Summit Planning Board to Recommend Adding Wholesale Sales, Personal Storage, Instructional Uses to Light Industrial Zone
Tuesday, October 23, 2012 • 6:42am
SUMMIT, NJ—An Equinox Health Club soon will be occupying the site of a former Ford dealership at 68 River Road, and the Summit Planning Board believes wholesale sales and service facilities, personal storage businesses, artist studios and rehearsal spaces, indoor recreational facilities and vocational instruction facilities should be added to the zoning mix for that area.
The board voted Monday to recommend to the Summit Common Council that the other uses be added to those already permitted in the light industrial zone in the area bounded by Chatham Road, River Road and the Passaic River.
Equinox was given planning body permission to erect its facility last year after the board recommended the light industrial zone in an area that at one time housed a number of automobile dealerships that have gone out of business.
In addition to health clubs, also currently allowed in the zone are research and product development laboratories, offices related to industries already in existence in the area, printing operations, warehouses and light manufacturing and manufacturing of small packaged items, pharmaceuticals, jewelry and electronics.
Besides allowing more permitted uses in the zone, Kevin Kane, the planner for the board, said the light industrial zone subcommittee recommended that retail operations be allowed as accessory uses in the zone provided they take up no more than 15 percent of a property or 2,000 square feet, whichever is less.
The subcommittee also recommended that screening requirements in parking areas be reduced to allow for shared parking and that facilities located in the zone be allowed to erect shared signage for multiple tenants.
Also, plans by Merck & Co. Inc. to move its global headquarters to Morris Avenue—down the street from the light industrial zone—led planning board members on Monday to speculate on further possible retail and dining uses for the zone.
Board member Peter Daley said it was possible, with more Merck executives working at the facility in addition to the current research employees, that the area could become “a second downtown” for Summit.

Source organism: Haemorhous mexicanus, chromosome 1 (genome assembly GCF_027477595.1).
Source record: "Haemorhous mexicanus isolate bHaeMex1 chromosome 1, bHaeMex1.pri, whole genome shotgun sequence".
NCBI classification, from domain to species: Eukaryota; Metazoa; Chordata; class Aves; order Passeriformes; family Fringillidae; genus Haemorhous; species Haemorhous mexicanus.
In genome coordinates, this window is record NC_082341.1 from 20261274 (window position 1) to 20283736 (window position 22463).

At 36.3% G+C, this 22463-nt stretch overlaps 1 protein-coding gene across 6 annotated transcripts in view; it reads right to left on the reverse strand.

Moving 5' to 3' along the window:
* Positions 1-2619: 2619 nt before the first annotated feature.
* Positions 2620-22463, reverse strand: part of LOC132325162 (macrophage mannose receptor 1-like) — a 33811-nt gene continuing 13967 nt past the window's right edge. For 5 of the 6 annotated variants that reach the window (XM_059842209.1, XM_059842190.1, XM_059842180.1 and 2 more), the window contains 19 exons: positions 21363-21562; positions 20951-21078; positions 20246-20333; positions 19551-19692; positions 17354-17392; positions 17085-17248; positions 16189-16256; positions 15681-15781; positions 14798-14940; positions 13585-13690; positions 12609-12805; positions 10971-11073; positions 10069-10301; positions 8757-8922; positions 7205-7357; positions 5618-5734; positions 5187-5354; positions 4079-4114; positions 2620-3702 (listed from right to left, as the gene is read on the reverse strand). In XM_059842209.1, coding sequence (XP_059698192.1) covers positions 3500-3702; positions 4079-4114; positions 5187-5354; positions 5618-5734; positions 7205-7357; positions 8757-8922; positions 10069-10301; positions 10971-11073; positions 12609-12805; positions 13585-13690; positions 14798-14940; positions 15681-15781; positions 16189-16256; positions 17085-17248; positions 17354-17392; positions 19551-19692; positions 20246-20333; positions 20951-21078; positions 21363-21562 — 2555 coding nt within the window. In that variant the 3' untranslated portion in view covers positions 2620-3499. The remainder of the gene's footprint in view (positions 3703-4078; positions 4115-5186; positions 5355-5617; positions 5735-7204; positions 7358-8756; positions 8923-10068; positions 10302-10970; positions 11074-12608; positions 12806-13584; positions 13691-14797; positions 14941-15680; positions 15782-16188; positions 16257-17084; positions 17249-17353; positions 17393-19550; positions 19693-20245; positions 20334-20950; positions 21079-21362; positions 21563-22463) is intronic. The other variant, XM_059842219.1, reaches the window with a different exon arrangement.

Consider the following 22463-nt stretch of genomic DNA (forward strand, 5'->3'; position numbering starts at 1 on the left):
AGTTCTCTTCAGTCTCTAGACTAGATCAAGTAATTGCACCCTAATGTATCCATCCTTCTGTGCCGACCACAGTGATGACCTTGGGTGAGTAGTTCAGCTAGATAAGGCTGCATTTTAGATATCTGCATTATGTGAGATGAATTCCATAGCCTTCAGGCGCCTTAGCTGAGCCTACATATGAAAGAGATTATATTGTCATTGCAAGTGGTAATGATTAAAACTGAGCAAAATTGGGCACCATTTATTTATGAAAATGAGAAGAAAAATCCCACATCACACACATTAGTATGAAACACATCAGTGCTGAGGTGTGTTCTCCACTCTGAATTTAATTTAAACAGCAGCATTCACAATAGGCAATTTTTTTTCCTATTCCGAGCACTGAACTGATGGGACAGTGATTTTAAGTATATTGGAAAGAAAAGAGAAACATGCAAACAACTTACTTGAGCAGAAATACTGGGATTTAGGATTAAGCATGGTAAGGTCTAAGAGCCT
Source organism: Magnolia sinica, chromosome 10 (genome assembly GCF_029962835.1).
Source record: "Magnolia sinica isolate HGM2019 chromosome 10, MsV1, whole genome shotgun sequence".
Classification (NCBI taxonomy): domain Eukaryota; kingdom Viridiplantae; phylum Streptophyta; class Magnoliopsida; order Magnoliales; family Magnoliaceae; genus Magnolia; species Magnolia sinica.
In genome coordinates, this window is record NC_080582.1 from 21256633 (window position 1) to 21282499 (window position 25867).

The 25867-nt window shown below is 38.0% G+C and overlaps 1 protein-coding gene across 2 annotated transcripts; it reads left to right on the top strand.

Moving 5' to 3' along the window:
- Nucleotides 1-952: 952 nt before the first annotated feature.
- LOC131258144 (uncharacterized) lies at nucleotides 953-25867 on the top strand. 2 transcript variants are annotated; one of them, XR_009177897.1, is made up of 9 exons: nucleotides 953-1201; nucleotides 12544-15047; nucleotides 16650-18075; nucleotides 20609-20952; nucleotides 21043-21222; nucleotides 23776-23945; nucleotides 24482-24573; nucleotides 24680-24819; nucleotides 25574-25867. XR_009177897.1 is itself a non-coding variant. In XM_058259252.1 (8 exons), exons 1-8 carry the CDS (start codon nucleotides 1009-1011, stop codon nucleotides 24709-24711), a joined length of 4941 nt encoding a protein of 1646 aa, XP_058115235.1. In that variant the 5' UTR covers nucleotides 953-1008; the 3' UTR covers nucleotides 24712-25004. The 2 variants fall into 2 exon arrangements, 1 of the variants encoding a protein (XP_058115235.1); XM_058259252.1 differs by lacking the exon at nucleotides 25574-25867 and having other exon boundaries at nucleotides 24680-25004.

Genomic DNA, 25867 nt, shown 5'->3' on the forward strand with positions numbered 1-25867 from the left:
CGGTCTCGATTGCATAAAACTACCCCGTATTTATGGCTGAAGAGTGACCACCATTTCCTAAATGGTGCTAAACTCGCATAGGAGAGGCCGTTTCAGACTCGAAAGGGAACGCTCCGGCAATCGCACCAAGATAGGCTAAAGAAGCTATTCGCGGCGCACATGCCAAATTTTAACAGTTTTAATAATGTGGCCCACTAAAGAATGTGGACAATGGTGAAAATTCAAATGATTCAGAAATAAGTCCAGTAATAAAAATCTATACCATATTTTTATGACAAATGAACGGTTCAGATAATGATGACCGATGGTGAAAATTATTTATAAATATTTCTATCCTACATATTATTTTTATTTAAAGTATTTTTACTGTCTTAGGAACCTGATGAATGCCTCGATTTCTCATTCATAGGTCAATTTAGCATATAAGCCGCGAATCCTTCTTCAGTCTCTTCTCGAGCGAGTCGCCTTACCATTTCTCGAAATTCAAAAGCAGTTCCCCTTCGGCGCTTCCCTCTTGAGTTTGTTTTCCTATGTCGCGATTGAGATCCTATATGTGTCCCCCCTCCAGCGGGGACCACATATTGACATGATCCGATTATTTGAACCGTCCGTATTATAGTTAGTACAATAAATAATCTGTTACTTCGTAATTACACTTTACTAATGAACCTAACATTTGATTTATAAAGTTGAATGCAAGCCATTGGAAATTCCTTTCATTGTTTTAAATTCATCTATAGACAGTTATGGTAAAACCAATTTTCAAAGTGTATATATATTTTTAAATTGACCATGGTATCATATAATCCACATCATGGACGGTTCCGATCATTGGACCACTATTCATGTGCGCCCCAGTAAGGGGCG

Daley said this might be desirable to keep the executives in Summit to dine and shop rather than going to Madison and Chatham, which will be a short drive from the Morris Avenue site.
Board Vice Chairman William Anderson replied, however, that the board did not want to “endanger the central retail business district” by drawing people away from the Broad Street-Springfield Avenue corridor.
Daley noted, however, that retail businesses would locate where the rent was cheaper and it would be better if they remained in Summit rather than going to Madison or Chatham.
“We don’t want to overturn what we are doing now,” replied board member Eugene R. Lear, “I think we should wait and see what happens.”
However, board member David Naidu said, if the board was considering adding facilities and art studios into the light industrial zone mix, it might not hurt to include pizzerias, for example, to serve those facilities.
Anderson noted the area already has restaurants such as the Broadway Diner and Marco Polo in the area.
Kane suggested if a number of restaurants were to be added as uses the board might want to consider redoing the entire light industrial zone ordinance.
Board Chairman Jeffrey Wagenbach urged the planning board not to go beyond its current proposals until it had a more clear idea of what the Merck expansion would bring to the area.
On a related matter, the board had a lengthy discussion on liberalizing its proposal for a minimum two-story height for buildings in the current central business district to allow the possibility of variances for one-story structures that would have the “dimensions and character of a one-story building.”
Board members said the Bank of America building located in the central business district was this type of structure.
In other business on Monday, Summit Business Administrator Christopher Cotter gave the board a presentation on the National Citizen Survey completed at the end of 2010 that he previously had outlined for members of the common council.